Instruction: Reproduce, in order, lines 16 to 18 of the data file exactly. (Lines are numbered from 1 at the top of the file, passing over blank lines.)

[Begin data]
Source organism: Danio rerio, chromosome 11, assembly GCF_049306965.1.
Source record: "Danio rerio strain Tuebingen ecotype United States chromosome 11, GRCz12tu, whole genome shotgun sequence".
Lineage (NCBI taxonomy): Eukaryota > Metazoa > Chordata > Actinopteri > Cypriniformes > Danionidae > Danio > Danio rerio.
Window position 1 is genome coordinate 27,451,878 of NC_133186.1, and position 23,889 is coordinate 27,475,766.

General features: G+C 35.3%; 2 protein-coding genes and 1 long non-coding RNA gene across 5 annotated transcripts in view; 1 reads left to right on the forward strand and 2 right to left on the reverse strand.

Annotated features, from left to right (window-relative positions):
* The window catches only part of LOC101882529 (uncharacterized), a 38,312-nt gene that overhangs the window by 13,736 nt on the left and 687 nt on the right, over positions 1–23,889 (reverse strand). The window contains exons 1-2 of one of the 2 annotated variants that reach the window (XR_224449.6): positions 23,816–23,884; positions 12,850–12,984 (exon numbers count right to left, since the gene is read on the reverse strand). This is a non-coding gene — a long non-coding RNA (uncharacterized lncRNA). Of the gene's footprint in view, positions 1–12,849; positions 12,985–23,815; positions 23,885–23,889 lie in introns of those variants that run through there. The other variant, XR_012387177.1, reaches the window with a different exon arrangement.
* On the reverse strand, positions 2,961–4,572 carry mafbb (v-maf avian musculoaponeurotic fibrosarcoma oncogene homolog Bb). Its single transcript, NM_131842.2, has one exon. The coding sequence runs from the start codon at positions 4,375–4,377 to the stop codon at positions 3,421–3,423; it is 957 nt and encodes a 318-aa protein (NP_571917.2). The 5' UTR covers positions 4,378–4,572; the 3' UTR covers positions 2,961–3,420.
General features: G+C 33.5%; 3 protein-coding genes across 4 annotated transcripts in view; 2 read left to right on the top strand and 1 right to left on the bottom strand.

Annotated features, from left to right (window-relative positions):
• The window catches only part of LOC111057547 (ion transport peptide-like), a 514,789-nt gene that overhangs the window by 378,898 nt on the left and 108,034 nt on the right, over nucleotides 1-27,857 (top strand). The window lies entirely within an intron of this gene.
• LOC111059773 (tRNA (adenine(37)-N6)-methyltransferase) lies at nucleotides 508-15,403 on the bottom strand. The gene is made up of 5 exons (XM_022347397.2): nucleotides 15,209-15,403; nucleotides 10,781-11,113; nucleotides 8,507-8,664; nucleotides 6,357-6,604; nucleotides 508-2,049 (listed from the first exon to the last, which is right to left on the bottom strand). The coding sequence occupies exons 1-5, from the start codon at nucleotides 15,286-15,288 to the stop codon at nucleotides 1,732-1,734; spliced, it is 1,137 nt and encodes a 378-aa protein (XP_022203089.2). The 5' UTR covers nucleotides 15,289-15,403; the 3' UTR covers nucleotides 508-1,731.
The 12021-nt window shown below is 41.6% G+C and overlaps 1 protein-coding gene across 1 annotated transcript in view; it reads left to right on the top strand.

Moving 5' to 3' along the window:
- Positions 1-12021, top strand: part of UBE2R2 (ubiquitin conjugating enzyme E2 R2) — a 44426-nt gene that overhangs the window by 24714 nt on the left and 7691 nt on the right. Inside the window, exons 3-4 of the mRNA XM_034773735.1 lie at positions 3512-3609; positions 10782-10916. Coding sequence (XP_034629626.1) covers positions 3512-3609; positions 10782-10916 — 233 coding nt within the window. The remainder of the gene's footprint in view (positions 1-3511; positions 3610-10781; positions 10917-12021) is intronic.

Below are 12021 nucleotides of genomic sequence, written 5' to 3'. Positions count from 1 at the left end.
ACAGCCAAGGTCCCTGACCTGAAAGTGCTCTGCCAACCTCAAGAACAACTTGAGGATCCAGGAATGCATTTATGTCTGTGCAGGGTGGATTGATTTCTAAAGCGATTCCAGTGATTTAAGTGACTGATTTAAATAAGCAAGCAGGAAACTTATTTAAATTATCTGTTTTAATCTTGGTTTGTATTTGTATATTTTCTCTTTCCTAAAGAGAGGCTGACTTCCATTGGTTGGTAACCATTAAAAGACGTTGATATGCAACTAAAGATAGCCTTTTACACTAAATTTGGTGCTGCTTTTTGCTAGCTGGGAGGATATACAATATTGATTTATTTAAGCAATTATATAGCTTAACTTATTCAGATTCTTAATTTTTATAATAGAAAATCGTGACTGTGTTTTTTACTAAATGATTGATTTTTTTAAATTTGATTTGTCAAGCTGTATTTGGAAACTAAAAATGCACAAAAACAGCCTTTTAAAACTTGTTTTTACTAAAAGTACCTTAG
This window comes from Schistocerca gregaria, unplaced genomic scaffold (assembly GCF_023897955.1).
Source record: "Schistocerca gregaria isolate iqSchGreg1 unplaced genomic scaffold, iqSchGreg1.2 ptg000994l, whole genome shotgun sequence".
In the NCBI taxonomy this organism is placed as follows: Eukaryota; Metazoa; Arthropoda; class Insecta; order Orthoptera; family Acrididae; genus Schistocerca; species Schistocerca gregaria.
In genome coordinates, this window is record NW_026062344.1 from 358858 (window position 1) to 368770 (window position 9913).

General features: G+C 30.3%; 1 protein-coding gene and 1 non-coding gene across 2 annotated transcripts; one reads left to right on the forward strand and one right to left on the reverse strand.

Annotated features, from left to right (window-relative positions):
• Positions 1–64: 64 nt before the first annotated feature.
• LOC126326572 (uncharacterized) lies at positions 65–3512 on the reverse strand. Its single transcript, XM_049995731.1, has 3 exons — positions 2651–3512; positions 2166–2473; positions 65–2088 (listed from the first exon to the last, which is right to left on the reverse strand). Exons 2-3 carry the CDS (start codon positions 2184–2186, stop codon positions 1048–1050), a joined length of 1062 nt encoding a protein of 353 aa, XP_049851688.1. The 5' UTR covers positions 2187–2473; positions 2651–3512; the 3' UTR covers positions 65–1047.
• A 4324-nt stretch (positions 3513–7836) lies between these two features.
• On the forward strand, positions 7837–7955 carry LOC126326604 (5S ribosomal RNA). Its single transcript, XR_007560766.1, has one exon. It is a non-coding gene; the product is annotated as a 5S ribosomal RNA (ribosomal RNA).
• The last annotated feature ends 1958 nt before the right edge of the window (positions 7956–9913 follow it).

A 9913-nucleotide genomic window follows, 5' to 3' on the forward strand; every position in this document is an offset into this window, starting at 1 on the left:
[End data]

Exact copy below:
Below are 12021 nucleotides of genomic sequence, written 5' to 3'. Positions count from 1 at the left end.
ACAGCCAAGGTCCCTGACCTGAAAGTGCTCTGCCAACCTCAAGAACAACTTGAGGATCCAGGAATGCATTTATGTCTGTGCAGGGTGGATTGATTTCTAAAGCGATTCCAGTGATTTAAGTGACTGATTTAAATAAGCAAGCAGGAAACTTATTTAAATTATCTGTTTTAATCTTGGTTTGTATTTGTATATTTTCTCTTTCCTAAAGAGAGGCTGACTTCCATTGGTTGGTAACCATTAAAAGACGTTGATATGCAACTAAAGATAGCCTTTTACACTAAATTTGGTGCTGCTTTTTGCTAGCTGGGAGGATATACAATATTGATTTATTTAAGCAATTATATAGCTTAACTTATTCAGATTCTTAATTTTTATAATAGAAAATCGTGACTGTGTTTTTTACTAAATGATTGATTTTTTTAAATTTGATTTGTCAAGCTGTATTTGGAAACTAAAAATGCACAAAAACAGCCTTTTAAAACTTGTTTTTACTAAAAGTACCTTAG
This window comes from Schistocerca gregaria, unplaced genomic scaffold (assembly GCF_023897955.1).